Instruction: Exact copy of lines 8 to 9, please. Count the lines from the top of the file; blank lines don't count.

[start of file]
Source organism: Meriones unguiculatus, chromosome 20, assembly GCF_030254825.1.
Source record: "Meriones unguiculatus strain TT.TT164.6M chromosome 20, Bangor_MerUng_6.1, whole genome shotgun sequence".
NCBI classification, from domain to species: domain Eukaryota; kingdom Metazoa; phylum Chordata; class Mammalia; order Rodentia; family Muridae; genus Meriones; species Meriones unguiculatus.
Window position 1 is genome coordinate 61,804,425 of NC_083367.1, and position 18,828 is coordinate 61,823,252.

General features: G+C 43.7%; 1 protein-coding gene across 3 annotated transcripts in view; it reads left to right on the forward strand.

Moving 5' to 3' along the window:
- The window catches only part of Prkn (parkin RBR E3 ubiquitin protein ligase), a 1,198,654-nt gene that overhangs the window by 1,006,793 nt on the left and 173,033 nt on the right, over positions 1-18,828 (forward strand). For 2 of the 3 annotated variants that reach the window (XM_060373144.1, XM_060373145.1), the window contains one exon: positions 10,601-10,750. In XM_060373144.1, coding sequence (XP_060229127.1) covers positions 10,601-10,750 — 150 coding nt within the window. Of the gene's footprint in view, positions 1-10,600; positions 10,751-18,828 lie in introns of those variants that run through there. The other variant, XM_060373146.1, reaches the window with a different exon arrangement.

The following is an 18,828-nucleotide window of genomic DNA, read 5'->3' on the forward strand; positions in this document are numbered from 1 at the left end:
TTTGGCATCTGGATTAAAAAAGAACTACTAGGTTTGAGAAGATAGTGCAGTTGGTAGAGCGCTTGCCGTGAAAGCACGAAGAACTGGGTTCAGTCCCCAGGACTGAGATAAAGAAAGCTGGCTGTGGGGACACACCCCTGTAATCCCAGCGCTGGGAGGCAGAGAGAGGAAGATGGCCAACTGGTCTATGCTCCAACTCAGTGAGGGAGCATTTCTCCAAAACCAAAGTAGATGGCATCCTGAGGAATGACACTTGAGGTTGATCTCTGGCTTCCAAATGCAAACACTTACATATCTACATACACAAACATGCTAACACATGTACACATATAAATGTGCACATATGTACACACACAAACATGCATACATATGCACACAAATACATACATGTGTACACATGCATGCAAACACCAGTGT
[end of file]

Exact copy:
The following is an 18,828-nucleotide window of genomic DNA, read 5'->3' on the forward strand; positions in this document are numbered from 1 at the left end:
TTTGGCATCTGGATTAAAAAAGAACTACTAGGTTTGAGAAGATAGTGCAGTTGGTAGAGCGCTTGCCGTGAAAGCACGAAGAACTGGGTTCAGTCCCCAGGACTGAGATAAAGAAAGCTGGCTGTGGGGACACACCCCTGTAATCCCAGCGCTGGGAGGCAGAGAGAGGAAGATGGCCAACTGGTCTATGCTCCAACTCAGTGAGGGAGCATTTCTCCAAAACCAAAGTAGATGGCATCCTGAGGAATGACACTTGAGGTTGATCTCTGGCTTCCAAATGCAAACACTTACATATCTACATACACAAACATGCTAACACATGTACACATATAAATGTGCACATATGTACACACACAAACATGCATACATATGCACACAAATACATACATGTGTACACATGCATGCAAACACCAGTGT